(OPE) Cyrus Bina On Differential Oil Rents

From: rakeshb@STANFORD.EDU
Date: Fri Apr 18 2003 - 04:00:49 EDT

As I think over Cyrus's very ingenious and theoretically surprising
argument of differential rents in themselves becoming chump change, I
would like to note Richard Jones' critique of Ricardian rent theory
(which seems to be ignored in most histories of economic thought and
which I may thus get wrong in the following).

Jones argued that while differential rent may well rise absolutely, it
would nonetheless probably decrease as a percentage of gross revenue and
thus have less economic significance. This was of course part of Jones'
vision of class harmony: the rising absolute rent collected by landlords
need not pose an economic threat to or come at the expense of other
classes as Ricardo's theory lead one to believe.

As a result of his focus on auxilliary capital, Jones did not believe in
the dismal inevitability of declining marginal returns which would in
turn lead to a "cost push" threat to profitability.

He argued that as land became more capitalized and both land and
agricultural labor more productive, the gross revenue created on even
the marginal land would increase and allow for an absolute increase in
the differential rent yielded on better lands on which there had also
been capital investment (or in his words investment in auxilliary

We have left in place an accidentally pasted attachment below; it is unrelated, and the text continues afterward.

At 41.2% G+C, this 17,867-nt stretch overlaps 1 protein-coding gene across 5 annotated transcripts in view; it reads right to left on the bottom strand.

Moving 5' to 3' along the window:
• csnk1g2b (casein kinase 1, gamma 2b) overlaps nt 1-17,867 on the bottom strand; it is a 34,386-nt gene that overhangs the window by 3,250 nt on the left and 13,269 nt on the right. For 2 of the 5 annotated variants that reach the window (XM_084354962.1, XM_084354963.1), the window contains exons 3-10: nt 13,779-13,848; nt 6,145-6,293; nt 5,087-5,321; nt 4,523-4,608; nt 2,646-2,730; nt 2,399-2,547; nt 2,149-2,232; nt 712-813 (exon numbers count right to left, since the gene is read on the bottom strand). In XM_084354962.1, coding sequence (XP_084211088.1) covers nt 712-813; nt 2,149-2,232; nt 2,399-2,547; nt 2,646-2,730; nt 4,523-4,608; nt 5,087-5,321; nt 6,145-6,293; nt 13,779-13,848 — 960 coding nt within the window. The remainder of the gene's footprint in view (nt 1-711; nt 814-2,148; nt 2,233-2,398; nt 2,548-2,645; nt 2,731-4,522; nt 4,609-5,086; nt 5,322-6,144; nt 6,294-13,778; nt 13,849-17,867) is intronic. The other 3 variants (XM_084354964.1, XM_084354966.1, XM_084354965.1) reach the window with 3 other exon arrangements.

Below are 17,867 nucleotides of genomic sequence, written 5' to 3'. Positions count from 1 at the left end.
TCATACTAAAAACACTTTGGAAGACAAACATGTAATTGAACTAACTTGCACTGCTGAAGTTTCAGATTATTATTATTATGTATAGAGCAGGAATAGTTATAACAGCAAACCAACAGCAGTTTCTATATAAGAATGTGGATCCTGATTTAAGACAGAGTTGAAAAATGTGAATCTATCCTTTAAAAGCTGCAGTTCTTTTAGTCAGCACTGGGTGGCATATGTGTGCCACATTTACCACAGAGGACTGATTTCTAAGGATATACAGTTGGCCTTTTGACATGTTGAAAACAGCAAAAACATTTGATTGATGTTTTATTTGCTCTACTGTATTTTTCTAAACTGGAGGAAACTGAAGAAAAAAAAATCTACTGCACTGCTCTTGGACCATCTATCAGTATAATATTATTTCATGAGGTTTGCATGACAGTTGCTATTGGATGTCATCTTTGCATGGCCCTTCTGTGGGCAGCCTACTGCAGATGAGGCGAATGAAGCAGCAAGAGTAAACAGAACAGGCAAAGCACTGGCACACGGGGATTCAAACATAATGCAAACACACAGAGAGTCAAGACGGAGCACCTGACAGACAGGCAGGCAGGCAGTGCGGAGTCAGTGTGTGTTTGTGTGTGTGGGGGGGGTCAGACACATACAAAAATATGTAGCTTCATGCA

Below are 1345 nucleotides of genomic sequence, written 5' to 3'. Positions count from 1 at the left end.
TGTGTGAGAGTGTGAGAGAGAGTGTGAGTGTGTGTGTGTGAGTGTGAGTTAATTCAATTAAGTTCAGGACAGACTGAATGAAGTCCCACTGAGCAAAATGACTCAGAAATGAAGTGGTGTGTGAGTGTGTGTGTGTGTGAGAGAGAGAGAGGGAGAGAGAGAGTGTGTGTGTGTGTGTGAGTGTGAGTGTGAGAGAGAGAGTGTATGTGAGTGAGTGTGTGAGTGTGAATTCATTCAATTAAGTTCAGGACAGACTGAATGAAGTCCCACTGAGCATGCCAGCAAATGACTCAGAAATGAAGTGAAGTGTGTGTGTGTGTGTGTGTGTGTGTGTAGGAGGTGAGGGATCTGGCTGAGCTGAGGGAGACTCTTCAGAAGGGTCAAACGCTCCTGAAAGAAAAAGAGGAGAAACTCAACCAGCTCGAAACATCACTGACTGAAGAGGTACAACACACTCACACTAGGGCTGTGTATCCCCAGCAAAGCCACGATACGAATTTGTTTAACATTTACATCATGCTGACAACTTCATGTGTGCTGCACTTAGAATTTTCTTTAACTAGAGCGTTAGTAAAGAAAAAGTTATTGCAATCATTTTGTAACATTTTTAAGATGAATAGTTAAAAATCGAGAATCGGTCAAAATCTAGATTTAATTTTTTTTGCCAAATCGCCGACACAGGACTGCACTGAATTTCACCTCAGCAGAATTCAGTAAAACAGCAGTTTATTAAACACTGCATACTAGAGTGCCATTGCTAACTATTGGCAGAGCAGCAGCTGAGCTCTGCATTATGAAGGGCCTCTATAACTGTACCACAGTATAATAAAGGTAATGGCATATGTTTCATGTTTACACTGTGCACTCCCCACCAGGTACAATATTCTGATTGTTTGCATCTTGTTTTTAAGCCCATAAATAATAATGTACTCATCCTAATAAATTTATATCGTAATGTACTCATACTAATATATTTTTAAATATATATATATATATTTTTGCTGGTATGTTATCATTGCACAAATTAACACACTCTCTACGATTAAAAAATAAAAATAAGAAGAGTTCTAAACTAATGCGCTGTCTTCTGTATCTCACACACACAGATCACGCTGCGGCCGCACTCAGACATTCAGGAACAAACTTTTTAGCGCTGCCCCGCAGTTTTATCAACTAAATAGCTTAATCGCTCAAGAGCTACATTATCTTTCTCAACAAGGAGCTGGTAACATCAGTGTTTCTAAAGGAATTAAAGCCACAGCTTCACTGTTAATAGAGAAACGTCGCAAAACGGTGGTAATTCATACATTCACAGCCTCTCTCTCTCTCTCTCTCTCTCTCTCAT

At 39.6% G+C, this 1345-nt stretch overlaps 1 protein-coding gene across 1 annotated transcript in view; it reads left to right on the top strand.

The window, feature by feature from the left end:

capital). But the differential rent would make up an ever smaller
percentage of rising gross produce as the farmers' capitalization of
agriculture would increase the share of depreciation and profit in gross

Yet it is conceivable that while the capitalists' or (in Jones' words)
farmers' profit may be increasing absolutely with the rise in gross
output, the profit rate may be falling as well and this decline, coupled
with an insatiable appetite for surplus value which can be capitalized,
 may well motivate rising capitalist hostility to the landlord even as
rent is falling as a share of gross produce and there are no rising
costs for agro-minerals as a result of declining marginal returns.

That is, Malthus' successor Jones may have been wrong to suggest the
possibility of class harmonics even among the elite-- farmers and
landlords, capitalists and land-owners.

***Capitalists may well have a sharpening need to eliminate ground rent
(whether differential or absolute) even as rent decreases as a
percentage of gross produce.***

But Jones does seem to have been correct to have challenged Ricardo's
dismal prognostication of declining marginal returns.

Yours, Rakesh

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